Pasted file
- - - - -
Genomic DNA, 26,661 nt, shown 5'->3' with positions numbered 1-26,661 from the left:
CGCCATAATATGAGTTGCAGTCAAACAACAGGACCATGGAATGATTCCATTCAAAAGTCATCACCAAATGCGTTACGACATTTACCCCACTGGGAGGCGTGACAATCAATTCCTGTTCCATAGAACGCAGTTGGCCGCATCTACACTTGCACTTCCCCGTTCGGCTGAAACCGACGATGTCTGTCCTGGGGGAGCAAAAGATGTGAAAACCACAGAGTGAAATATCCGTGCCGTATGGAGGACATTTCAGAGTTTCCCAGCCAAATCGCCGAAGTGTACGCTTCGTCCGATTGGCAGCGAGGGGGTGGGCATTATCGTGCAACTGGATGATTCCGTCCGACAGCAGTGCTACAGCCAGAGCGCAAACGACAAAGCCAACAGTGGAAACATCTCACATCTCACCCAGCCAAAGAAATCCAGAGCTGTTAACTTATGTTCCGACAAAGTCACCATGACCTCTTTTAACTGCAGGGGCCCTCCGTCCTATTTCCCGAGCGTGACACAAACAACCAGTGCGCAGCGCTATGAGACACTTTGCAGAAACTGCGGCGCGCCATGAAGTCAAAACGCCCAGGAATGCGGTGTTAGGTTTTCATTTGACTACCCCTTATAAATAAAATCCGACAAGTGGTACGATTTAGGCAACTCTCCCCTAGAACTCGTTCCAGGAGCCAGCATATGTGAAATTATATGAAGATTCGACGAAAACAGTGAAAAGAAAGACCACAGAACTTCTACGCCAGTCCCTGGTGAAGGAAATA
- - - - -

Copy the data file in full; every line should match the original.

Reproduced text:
Genomic DNA, 26,661 nt, shown 5'->3' with positions numbered 1-26,661 from the left:
CGCCATAATATGAGTTGCAGTCAAACAACAGGACCATGGAATGATTCCATTCAAAAGTCATCACCAAATGCGTTACGACATTTACCCCACTGGGAGGCGTGACAATCAATTCCTGTTCCATAGAACGCAGTTGGCCGCATCTACACTTGCACTTCCCCGTTCGGCTGAAACCGACGATGTCTGTCCTGGGGGAGCAAAAGATGTGAAAACCACAGAGTGAAATATCCGTGCCGTATGGAGGACATTTCAGAGTTTCCCAGCCAAATCGCCGAAGTGTACGCTTCGTCCGATTGGCAGCGAGGGGGTGGGCATTATCGTGCAACTGGATGATTCCGTCCGACAGCAGTGCTACAGCCAGAGCGCAAACGACAAAGCCAACAGTGGAAACATCTCACATCTCACCCAGCCAAAGAAATCCAGAGCTGTTAACTTATGTTCCGACAAAGTCACCATGACCTCTTTTAACTGCAGGGGCCCTCCGTCCTATTTCCCGAGCGTGACACAAACAACCAGTGCGCAGCGCTATGAGACACTTTGCAGAAACTGCGGCGCGCCATGAAGTCAAAACGCCCAGGAATGCGGTGTTAGGTTTTCATTTGACTACCCCTTATAAATAAAATCCGACAAGTGGTACGATTTAGGCAACTCTCCCCTAGAACTCGTTCCAGGAGCCAGCATATGTGAAATTATATGAAGATTCGACGAAAACAGTGAAAAGAAAGACCACAGAACTTCTACGCCAGTCCCTGGTGAAGGAAATA